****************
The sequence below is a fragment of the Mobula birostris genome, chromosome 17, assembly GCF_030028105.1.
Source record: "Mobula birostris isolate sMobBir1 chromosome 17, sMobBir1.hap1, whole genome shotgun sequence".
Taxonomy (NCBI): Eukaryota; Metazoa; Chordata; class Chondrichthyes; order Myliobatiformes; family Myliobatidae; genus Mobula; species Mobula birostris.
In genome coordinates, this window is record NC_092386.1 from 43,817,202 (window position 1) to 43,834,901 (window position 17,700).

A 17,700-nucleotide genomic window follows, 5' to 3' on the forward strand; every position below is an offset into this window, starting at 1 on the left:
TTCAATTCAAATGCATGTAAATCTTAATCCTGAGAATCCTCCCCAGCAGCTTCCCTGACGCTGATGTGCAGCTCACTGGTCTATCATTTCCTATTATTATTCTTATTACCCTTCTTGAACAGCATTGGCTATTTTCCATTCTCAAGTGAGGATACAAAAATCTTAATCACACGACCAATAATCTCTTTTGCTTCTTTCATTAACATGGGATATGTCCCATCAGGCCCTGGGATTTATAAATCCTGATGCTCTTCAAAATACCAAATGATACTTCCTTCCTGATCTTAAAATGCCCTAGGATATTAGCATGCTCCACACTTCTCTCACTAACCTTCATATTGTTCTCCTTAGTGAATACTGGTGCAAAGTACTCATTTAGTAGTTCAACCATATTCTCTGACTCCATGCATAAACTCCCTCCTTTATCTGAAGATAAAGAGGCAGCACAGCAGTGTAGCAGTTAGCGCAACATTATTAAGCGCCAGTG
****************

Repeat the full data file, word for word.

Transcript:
The sequence below is a fragment of the Mobula birostris genome, chromosome 17, assembly GCF_030028105.1.
Source record: "Mobula birostris isolate sMobBir1 chromosome 17, sMobBir1.hap1, whole genome shotgun sequence".
Taxonomy (NCBI): Eukaryota; Metazoa; Chordata; class Chondrichthyes; order Myliobatiformes; family Myliobatidae; genus Mobula; species Mobula birostris.
In genome coordinates, this window is record NC_092386.1 from 43,817,202 (window position 1) to 43,834,901 (window position 17,700).

A 17,700-nucleotide genomic window follows, 5' to 3' on the forward strand; every position below is an offset into this window, starting at 1 on the left:
TTCAATTCAAATGCATGTAAATCTTAATCCTGAGAATCCTCCCCAGCAGCTTCCCTGACGCTGATGTGCAGCTCACTGGTCTATCATTTCCTATTATTATTCTTATTACCCTTCTTGAACAGCATTGGCTATTTTCCATTCTCAAGTGAGGATACAAAAATCTTAATCACACGACCAATAATCTCTTTTGCTTCTTTCATTAACATGGGATATGTCCCATCAGGCCCTGGGATTTATAAATCCTGATGCTCTTCAAAATACCAAATGATACTTCCTTCCTGATCTTAAAATGCCCTAGGATATTAGCATGCTCCACACTTCTCTCACTAACCTTCATATTGTTCTCCTTAGTGAATACTGGTGCAAAGTACTCATTTAGTAGTTCAACCATATTCTCTGACTCCATGCATAAACTCCCTCCTTTATCTGAAGATAAAGAGGCAGCACAGCAGTGTAGCAGTTAGCGCAACATTATTAAGCGCCAGTG